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Texas NDAA Nullification Bill Includes Criminal Charges for Federal Agents
Tenth Amendment ^ | 12 November 2012 | Michael Boldin

Posted on 11/14/2012 10:12:20 AM PST by Windflier

At the close of 2011, Barack Obama signed the National Defense Authorization Act for the year 2012. In it are what some constitutional experts consider to be some of the greatest constitutional violations in American history. At issue are sections 1021 and 1022 which, in essence, create a new power for the federal government to “indefinitely detain” – without due process – any person. Indefinitely. That’s little different than kidnapping.

(Excerpt) Read more at ...

TOPICS: Constitution/Conservatism; Government
KEYWORDS: 10thamendment; ndaa
In response, there’s been a bit of a firestorm from people across the political spectrum. Local communities in Colorado sent out the first warning shots, passing resolutions and ordinances rejecting such power earlier this year. Then, at the close of the 2012 state legislative session, Virginia Governor Bob McDonnell signed House Bill 1160, making that state the first to pass a law not only rejecting the federal act, but fully banning any state agency from cooperating with the feds on it.

Currently, more than 15 local communities have done the same. Michigan is also considering a bill that is similar to Virginia’s. And today, Texas State Representative Lyle Larson introduced House Bill 149 (HB149), the Texas Liberty Preservation Act. This might be the strongest anti-NDAA bill introduced yet.

It states, in part:

Sections 1021 and 1022 of the National Defense Authorization Act for Fiscal Year 2012 (Pub. L. No. 112-81) violate portions of federal law, the United States Constitution, and the Texas Constitution and, as such, are invalid and illegal in this state.

It also, like Virginia’s law, requires full noncompliance with the federal act:

It is the policy of this state to refuse to provide material support for or to participate in any way with the implementation within this state of Sections 1021 and 1022 of the National Defense Authorization Act for Fiscal Year 2012 (Pub. L. No. 112-81). Any act to enforce or attempt to enforce those laws is in violation of this subchapter.

But, the Texas legislation takes it a step further, codifying into State law criminal penalties for violation of the act by even federal agents:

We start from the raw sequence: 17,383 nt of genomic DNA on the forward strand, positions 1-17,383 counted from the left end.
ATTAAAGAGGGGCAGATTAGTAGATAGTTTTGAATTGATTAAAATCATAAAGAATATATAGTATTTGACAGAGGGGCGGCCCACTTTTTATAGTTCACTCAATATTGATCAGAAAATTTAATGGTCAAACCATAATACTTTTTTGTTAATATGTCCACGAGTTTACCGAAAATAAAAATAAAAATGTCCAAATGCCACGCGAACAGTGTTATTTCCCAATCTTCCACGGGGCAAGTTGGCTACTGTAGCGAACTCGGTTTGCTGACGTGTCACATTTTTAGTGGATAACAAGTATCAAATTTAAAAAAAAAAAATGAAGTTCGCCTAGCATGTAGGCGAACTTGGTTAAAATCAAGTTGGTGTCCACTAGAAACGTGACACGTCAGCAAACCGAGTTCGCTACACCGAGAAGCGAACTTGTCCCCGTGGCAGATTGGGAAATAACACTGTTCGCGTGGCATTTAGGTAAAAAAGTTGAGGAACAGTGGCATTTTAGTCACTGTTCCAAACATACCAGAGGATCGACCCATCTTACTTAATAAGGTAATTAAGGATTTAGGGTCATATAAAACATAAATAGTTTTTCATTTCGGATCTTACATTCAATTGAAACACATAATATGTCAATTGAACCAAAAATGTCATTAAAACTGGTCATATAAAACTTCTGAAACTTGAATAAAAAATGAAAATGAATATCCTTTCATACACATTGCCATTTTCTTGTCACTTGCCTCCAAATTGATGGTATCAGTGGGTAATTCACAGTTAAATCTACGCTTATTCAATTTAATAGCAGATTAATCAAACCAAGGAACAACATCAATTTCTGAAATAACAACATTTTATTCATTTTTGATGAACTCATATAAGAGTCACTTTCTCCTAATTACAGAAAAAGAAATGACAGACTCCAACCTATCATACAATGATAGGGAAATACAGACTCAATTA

A person who is an official, agent, or employee of the United States or an employee of a corporation providing services to the United States commits an offense if the person enforces or attempts to enforce a statute, a rule or regulation, an order, or any law of the United States in violation of this subchapter.

An offense under Subsection (a) is a Class A misdemeanor punishable by confinement for a term not to exceed one year, a fine of not more than $10,000, or both the confinement and the fine.

This coming legislative session, Texas won’t be alone in its efforts. Sources close to the Tenth Amendment Center tell us to expect at least 10 other states considering the same. And potentially dozens of counties and cities can be expected to move along these lines as well.


If you live in Texas, contact your State Representative and Senator, and encourage them to support HB149. You can find legislative contact information HERE.

Texans on Facebook (HERE) can also get involved in a grassroots organizing group. this is essential for legislative success.

Urge your county commission or town council to consider a local Liberty Preservation Resolution HERE.

If you live outside of Texas, contact your State Representative or Senator and urge them to introduce state level liberty preservation legislation. You can find model legislation HERE.

Track nationwide efforts against NDAA detention HERE.

1 posted on 11/14/2012 10:12:29 AM PST by Windflier
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To: Windflier

Defense bill passes House, faces veto

'Ultimately, though, the effort came up short. Their amendment was voted down, 238 to 182.

This strange-bedfellows coalition had rallied behind a proposal that would have made it clear that suspected terrorists detained in the United States must be charged with crimes and tried in federal courts.

Leading the charge were Reps. Adam Smith, the ranking Democrat on the House Armed Services Committee, and Justin Amash, a tea party-backed Republican from Michigan. Their amendment was considered on the House floor as lawmakers haggled over the details of this year’s defense authorization bill.

And with debate stretching past 1:30 a.m. Friday, House members called it a night and put off the vote on the Smith-Amash amendment until after 9:20 a.m.

“This is an extraordinary amount of power to give the president – to give the government the power to take away people’s rights and to lock them up without so much as a court hearing,” Smith said during an impassioned plea for support.'

2 posted on 11/14/2012 10:25:15 AM PST by Theoria (Romney is a Pyrrhic victory.)
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To: Windflier

Go, Lyle! That’s MY legislator (and my friend)!

3 posted on 11/14/2012 10:41:14 AM PST by jagusafr (the American Trinity (Liberty, In G0D We Trust, E Pluribus Unum))
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To: jagusafr

Gee Fella, you are looking at this all wrong.

Obama always points out how he and President Lincoln are so much alike, and this is exactly what President Lincoln did during the Civil war.

Maruland Legislators were scooped up ,placed in prison and kept there without trial.

Lincoln dod not Recognise Habeas Corpus and he was a lawyer.

4 posted on 11/14/2012 10:47:55 AM PST by Venturer
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